The characteristics of patients who develop a fistula-in-ano after an anorectal abscess are unclear.
Our study explored this relationship and patient factors associated with fistula development.
International Classification of Diseases, 10th Revision, and Classification of Interventions and Procedures, version 4, codes were used to identify all of the patients with a primary anorectal abscess. Multivariable analysis was used to identify factors predictive of fistula formation.
The study was conducted in a district general hospital.
Patients with anorectal abscess who were admitted to our institution (2004–2015) were included.
The rate of subsequent fistula formation was measured.
A total of 1970 abscess patients were identified; 70.0% (n = 1379) were men, and 7.3% (n = 144) had Crohn’s disease. Fistulas occurred in 16.2% (n = 319) at a median of 7 months (interquartile range, 3–7 mo). Patients with Crohn’s disease were more than twice as likely to develop a fistula than patients without Crohn’s disease (32.6% vs 14.9%; OR = 2.5 (95% CI, 1.7–3.7); p < 0.001). Patients with Crohn’s disease with a fistula were more likely to be women (55.3% vs 34.6%; p = 0.007) and aged <30 years (51.1% vs 24.3%; p< 0.001) versus patients without Crohn’s disease with a fistula. At multivariable analysis of the entire cohort, male sex (OR = 0.7 (95% CI, 0.5–0.9); p = 0.005) and diabetes mellitus (OR = 0.5 (95% CI, 0.3–0.9); p = 0.027) were associated with a reduced likelihood of developing a fistula after abscess formation.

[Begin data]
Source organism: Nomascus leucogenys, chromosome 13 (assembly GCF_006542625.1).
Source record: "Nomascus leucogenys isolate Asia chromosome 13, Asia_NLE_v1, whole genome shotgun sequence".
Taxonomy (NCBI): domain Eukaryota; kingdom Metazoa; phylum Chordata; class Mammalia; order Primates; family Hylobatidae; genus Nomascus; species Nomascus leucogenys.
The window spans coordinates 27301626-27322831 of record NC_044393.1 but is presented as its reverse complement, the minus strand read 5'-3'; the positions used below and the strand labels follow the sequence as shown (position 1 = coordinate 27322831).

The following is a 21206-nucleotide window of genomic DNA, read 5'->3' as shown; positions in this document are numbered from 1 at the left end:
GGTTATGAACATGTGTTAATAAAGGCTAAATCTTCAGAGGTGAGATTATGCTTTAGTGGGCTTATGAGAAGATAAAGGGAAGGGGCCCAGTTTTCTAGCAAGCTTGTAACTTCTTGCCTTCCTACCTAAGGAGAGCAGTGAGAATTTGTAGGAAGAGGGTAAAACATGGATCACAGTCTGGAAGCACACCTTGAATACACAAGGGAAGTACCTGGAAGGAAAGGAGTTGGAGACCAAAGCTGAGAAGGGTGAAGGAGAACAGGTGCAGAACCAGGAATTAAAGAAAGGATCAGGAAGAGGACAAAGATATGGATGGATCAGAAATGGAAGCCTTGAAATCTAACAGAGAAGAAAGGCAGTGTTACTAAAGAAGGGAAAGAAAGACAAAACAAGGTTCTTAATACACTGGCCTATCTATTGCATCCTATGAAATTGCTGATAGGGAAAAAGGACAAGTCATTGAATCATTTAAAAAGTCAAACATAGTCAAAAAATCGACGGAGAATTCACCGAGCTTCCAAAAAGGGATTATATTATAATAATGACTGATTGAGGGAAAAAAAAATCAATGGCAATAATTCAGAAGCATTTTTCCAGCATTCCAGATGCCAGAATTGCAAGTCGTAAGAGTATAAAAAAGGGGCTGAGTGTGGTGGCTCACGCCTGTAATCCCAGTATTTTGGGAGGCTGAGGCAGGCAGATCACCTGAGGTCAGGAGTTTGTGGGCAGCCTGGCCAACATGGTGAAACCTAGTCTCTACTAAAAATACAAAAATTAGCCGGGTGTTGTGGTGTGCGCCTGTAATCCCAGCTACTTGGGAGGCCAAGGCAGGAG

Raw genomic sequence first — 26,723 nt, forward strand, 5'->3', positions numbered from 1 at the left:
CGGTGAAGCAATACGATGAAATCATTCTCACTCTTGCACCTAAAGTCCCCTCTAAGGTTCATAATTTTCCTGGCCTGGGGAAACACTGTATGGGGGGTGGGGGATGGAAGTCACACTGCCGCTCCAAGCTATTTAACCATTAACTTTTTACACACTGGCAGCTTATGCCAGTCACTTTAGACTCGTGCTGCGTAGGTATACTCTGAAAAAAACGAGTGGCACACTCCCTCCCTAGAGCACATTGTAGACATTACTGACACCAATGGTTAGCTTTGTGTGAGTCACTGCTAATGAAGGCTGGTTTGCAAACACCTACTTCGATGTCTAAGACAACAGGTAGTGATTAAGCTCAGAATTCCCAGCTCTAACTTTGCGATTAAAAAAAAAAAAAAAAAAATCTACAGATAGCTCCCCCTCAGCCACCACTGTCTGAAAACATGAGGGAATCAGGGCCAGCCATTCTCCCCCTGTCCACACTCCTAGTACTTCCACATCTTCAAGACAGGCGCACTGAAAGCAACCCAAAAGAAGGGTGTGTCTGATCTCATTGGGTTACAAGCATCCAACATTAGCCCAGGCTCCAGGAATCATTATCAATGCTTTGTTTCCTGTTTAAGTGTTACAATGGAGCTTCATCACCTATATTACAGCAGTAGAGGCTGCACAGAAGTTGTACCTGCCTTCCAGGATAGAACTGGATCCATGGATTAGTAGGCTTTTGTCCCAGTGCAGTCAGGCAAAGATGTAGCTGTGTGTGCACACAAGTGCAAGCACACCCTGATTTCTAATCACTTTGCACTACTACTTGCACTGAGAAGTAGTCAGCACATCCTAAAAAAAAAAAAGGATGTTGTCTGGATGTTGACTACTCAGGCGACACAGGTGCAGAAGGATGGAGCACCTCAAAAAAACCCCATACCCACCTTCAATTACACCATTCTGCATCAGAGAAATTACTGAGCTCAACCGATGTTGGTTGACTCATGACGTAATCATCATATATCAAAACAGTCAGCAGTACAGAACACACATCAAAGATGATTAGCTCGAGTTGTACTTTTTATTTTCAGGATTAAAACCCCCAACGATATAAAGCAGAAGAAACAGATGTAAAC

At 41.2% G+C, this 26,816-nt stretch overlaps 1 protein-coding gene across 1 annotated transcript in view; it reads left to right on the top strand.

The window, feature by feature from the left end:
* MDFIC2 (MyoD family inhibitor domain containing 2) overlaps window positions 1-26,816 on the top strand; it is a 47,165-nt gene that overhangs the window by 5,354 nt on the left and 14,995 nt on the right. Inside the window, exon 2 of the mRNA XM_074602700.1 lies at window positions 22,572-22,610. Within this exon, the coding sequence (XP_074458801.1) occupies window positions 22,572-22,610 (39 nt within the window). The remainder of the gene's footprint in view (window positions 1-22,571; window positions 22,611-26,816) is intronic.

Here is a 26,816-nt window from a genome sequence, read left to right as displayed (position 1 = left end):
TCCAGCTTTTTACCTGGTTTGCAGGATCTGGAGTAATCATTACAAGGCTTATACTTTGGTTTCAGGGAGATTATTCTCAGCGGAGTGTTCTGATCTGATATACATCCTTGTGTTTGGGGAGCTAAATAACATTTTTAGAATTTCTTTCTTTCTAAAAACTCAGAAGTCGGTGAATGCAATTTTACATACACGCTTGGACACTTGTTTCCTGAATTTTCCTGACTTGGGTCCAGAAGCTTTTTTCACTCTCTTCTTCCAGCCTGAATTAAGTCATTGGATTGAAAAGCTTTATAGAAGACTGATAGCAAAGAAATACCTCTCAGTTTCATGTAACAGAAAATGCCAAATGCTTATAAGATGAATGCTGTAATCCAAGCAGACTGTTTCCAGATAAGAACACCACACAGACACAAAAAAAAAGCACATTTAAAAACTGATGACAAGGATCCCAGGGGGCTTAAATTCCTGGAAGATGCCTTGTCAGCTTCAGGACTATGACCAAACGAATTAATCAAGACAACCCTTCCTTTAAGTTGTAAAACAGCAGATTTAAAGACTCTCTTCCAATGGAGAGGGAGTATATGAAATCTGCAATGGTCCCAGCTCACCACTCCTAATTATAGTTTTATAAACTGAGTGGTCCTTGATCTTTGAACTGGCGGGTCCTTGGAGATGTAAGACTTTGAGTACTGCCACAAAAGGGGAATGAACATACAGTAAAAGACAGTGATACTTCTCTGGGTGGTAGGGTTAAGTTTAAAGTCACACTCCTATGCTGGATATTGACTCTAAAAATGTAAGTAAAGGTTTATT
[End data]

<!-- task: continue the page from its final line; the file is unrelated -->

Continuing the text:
The study was limited by its single-center scope, retrospective analysis, and lack of a standardized definition for Crohn’s disease.
Abscesses are more common in men, but progression to fistula is more likely in women. The rate of fistula progression in Crohn’s disease is twice that in patients without Crohn’s disease. Identification of patients at risk may help delineate those who will benefit from a more conservative surgical approach, enhanced follow-up, or investigation after abscess drainage. See Video Abstract at http://links.lww.com/DCR/A798.
1 Fistula Research Unit, St. Mark’s Hospital and Academic Institute, Harrow, Middlesex, United Kingdom
2 Department of Surgery and Cancer, Imperial College, St. Mary’s Hospital, London, United Kingdom
Funding/Support: Kapil Sahnan is supported by a Royal College of Surgeons of England Research Scholarship.
Financial Disclosure: None reported.
Presented at the meeting of The Association of Coloproctology of Great Britain and Ireland, Bournemouth, England, July 3 to 5, 2017.
Poster presentations at the meeting of The European Society of Coloproctology, Berlin, Germany, September 20 to 22, 2017.
Correspondence: Kapil Sahnan, B.Sc. (Hons.), M.B.B.S., M.R.C.S., Department of Colorectal Surgery, St. Mark’s Hospital, London HA1 3UJ, United Kingdom. E-mail: email@example.com. Twitter: @Ksahnan, @alan_askari, @colorectal_jay, @pfclung, @DrAilsaHart, @OmarFaiz_SETOC, @philtozer1, @StMarksFRU, and @StMarksHospital